Newdegate Brenton See
I lived on a farm outside Newdegate with my husband David since 1957 but I live in Newdegate town now. My sons are on the family farm, since my husband and I retired. But I’m eighty three and still surviving reasonably well. I still have a whiskey at night and carry on.
I came out here first when my mother remarried. I was three or four. When I grew up I worked in nursing; I was a nursing assistant. I’d been to Port Hedland and Perth and Cunderdin and Lake Grace but came back and settled here and David and I were married in 1957, when I was twenty three. When we started off, David and I had three hundred sheep, and we could put in about a thousand acres of crop. My son’s put in much, much more than that, but when we started we had sheep, wheat and oats. It wasn’t an easy transition to farming for me. Because if you’re nursing, you don’t do any cooking. You just know how to put a sticky plaster on! But we built our own house, and we had the carpenters all come and stay, and I had to cook for them. I had never done any cooking. My mother was a good cook, but I only ever turned up for odd meals when I ever came home. So that was funny – though I don’t presume it was terribly funny for those receiving the food. Every night we had to go kangaroo shooting for the builders, and everybody’s in whatever car we had, travelling over ruts and mallee roots, chasing kangaroos.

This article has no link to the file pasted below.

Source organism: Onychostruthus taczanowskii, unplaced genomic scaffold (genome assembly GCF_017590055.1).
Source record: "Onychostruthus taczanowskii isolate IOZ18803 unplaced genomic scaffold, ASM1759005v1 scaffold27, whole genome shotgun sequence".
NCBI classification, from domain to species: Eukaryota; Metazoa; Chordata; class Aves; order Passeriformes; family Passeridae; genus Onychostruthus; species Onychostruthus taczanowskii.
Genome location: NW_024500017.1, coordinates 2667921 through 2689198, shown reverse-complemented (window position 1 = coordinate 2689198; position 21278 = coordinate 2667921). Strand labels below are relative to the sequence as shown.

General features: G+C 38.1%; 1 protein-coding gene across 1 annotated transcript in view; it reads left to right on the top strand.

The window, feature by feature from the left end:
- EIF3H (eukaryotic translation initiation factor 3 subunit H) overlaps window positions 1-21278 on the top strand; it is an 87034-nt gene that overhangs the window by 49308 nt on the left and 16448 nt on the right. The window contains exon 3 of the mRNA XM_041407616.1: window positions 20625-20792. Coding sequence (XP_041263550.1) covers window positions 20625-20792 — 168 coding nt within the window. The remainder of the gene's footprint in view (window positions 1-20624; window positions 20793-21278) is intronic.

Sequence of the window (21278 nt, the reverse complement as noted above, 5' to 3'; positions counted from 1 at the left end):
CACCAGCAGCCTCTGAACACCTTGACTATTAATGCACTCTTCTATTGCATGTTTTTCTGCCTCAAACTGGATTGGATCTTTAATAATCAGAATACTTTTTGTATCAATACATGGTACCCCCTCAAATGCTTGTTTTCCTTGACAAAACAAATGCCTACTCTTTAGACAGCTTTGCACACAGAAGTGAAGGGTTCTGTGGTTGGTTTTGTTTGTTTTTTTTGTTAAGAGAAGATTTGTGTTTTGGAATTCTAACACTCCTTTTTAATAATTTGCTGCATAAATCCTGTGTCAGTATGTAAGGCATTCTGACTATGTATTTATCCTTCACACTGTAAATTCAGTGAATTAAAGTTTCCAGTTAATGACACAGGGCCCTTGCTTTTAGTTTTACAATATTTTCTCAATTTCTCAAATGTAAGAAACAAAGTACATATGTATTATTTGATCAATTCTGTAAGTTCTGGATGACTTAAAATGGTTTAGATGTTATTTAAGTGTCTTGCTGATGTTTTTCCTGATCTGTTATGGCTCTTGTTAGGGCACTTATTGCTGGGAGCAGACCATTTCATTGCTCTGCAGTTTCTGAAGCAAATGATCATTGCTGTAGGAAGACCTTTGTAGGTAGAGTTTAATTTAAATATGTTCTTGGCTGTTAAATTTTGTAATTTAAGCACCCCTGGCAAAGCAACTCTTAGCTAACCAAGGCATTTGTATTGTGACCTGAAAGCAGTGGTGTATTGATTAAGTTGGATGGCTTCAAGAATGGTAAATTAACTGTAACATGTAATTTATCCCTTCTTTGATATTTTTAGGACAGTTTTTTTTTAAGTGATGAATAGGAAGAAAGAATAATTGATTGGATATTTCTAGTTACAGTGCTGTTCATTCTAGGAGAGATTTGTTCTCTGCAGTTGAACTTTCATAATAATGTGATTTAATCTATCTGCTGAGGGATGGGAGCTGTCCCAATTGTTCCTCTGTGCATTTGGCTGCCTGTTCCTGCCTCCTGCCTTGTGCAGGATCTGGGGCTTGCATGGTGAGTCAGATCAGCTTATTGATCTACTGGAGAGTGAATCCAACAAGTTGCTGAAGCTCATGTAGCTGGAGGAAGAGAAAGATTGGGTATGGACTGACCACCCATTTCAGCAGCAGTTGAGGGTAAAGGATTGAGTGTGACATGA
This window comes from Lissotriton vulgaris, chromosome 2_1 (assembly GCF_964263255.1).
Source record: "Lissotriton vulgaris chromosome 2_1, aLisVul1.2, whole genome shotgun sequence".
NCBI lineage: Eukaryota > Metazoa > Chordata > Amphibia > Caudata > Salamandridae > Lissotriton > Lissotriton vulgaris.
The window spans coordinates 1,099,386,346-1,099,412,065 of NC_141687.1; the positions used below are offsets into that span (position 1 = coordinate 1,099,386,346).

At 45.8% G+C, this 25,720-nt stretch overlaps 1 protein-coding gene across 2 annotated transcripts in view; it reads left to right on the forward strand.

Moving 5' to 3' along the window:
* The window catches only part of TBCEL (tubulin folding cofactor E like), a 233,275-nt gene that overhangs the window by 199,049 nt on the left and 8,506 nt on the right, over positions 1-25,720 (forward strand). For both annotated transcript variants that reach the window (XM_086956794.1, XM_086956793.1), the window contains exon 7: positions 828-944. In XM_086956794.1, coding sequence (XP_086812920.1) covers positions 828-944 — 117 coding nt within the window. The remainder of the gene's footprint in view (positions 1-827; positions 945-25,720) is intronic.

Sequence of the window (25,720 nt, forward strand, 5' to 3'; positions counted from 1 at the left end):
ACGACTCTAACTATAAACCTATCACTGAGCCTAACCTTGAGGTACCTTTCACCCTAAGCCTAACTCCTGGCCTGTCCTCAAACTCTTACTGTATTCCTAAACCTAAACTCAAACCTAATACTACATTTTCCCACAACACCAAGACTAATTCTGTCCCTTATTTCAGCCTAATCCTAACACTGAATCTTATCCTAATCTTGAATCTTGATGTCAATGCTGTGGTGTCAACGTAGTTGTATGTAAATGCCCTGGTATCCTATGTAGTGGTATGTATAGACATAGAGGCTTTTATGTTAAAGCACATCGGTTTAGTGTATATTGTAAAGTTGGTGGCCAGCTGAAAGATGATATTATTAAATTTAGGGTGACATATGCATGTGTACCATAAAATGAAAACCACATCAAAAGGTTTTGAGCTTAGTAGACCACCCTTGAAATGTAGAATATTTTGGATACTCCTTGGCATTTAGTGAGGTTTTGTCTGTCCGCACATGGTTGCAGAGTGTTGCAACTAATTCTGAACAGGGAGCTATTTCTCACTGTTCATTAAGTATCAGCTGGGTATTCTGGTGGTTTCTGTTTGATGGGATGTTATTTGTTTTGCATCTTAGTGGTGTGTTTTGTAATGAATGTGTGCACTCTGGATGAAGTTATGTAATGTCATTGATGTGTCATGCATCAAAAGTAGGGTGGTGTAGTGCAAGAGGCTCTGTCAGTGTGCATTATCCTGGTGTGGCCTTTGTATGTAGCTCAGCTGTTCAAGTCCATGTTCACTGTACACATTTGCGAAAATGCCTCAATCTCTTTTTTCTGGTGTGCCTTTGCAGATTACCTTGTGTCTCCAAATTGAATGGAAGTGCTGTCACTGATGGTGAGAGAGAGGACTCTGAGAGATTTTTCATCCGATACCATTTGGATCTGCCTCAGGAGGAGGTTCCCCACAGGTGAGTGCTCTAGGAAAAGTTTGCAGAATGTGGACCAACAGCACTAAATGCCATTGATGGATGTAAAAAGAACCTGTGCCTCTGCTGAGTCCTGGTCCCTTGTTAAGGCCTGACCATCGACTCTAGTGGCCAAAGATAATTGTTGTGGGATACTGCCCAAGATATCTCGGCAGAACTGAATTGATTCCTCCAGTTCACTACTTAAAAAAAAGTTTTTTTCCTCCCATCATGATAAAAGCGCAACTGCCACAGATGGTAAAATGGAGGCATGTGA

We were very lucky to be living here in very interesting times. We saw good times and bad times, but we have seen massive changes in the time that we were on the farm. When we first started, there was a huge development when the Premier, Crawford Nalder, opened a million acres of land in one year. It was possibly a disaster, but it served a lot of purposes. They allocated the land out to cooks, taxi drivers; anyone could apply to get a block of land. This provided opportunities for local farmers with contract work but there were problems associated with that because a lot of people had no idea of the cost of clearing land and bringing it into full production. Other experienced farmers from outside the district knew what was involved and are still here today. One of the biggest problems was the clearing, because a lot of people had no idea how to clear land, and they’d be burning everything in sight. Every summer the men would be fighting fires after dark. New people have come and there’s been a massive change of farmland around the place. We’ve had an enormous amount of professional people come out of this district too, it’s unbelievable the amount that have gone on to be doctors, dentists, lawyers and mechanics etc. It’s just great to see. We have a small school here, which goes up and down in various numbers.